Do you support the creation of a non-partisan, independent body to draw legislative and congressional district maps after each census?
Adams: Yes. We have one of the most gerrymandered districts in the United States in Maryland’s Congressional Third District. I support the creation of a non-partisan or equally bi-partisan, body to draw the legislative and congressional district maps after each census if they are first fully aware of how the drawing of legislative and district maps have been used historically to gerrymander communities of color and other marginalized groups and vow against this practice. I believe prior to the legislative maps being finalized that they should even be brought before a non-partisan, diverse body of constituents, to ensure that the redistricting is fair to those most vulnerable to unfair redistricting practices. There should be community representatives that are part of this approval system to ensure voices are heard and thorough vetting of all possible ways to map out territories.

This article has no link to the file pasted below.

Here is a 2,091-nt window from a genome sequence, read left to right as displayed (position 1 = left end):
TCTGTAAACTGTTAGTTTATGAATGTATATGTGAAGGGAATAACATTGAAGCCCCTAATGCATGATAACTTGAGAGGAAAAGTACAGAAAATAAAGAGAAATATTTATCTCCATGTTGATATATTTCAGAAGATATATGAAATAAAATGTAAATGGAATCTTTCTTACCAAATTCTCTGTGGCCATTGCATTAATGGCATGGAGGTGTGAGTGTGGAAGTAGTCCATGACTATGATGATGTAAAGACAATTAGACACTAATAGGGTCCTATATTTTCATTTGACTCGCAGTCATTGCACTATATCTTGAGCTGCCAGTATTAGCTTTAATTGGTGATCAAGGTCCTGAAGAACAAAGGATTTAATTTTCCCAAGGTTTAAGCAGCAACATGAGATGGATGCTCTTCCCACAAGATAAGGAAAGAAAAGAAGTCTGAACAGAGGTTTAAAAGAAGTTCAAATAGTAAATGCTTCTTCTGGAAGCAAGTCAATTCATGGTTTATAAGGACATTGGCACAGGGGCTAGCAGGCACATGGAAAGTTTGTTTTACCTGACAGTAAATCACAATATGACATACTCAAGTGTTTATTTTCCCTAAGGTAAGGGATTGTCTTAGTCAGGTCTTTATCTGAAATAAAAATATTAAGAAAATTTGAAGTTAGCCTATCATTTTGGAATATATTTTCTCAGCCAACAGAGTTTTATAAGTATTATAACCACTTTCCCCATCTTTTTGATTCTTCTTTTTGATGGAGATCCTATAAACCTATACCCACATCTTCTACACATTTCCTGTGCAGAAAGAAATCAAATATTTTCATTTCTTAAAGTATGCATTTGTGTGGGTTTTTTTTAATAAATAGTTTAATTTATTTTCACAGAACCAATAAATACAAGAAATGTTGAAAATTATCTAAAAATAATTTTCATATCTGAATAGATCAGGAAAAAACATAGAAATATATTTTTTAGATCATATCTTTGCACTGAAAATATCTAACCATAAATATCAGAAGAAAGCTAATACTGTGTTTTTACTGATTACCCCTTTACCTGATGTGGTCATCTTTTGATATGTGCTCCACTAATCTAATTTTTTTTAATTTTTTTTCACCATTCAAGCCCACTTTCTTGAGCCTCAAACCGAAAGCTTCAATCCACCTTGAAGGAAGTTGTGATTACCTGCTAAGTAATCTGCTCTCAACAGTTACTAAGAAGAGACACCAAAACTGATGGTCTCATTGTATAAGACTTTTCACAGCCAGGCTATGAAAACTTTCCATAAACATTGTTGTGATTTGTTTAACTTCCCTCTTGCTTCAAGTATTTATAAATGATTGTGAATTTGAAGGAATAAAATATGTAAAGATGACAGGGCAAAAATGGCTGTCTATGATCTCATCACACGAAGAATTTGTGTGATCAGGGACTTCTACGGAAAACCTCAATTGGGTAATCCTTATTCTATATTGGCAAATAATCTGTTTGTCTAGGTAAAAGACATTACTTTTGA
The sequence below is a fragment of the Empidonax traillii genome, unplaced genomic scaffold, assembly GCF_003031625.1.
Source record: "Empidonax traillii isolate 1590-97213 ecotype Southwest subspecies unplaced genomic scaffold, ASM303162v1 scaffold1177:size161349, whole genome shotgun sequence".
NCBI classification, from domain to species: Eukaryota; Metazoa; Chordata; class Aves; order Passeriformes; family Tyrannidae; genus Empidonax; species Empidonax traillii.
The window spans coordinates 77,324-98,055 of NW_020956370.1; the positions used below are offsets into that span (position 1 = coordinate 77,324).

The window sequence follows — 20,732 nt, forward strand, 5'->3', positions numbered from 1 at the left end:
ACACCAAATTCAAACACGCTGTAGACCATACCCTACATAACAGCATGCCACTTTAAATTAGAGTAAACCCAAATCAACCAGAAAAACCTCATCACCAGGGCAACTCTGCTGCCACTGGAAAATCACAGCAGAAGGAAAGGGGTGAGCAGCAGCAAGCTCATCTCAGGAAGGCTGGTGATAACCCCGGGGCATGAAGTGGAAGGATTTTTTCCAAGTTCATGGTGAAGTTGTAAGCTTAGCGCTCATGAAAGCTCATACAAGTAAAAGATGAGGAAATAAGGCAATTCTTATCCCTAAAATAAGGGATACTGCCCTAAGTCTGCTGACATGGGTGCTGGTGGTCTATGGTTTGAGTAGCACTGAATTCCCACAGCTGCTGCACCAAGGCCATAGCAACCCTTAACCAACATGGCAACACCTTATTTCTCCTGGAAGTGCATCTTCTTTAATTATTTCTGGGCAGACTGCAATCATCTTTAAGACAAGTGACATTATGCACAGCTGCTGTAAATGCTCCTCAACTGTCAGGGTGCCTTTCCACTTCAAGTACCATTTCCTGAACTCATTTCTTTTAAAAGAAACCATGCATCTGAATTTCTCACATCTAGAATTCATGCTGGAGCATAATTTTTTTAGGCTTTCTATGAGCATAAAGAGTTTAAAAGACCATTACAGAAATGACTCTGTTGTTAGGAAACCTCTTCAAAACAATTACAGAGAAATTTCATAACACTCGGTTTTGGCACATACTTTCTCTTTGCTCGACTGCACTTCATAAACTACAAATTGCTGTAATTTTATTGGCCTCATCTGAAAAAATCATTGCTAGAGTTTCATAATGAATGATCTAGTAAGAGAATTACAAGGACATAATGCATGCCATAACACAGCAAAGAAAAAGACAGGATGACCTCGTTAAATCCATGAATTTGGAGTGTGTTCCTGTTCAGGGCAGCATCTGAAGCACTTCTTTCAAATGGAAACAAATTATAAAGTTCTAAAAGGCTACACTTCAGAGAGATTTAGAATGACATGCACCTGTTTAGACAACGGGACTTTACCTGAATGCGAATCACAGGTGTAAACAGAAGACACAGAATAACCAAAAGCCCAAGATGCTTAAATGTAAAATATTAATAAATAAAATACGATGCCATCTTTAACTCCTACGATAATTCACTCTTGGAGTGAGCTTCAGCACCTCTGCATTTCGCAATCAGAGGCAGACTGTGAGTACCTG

Does the Law Enforcement Officers Bill of Rights adequately balance protections for police and the public? Should it be changed, and if so, how?
Adams: I believe that the Officers Bill of Rights needs to be reviewed thoroughly because it is a broad bill, as we have to maintain accountability of those that are called to serve the community are transparent in their interactions with the community they are serving. We need clear practices of accountability to ensure all actions of law enforcement are being reviewed to ensure they are living up to their commitment to serve the public, especially in communities of color. It does need to be changed to ensure people are both protected, but more importantly, know that the police have their best interest at heart. We have to rebuild trust that has been broken for decades due to a lack of transparency, swift communication, care, and compassion. We have to ensure that the law protects the people as much as it protects officers. These issues are too important to continue to fall by the way-side.
What strategy would you adopt to address the opioid addiction and overdose crisis?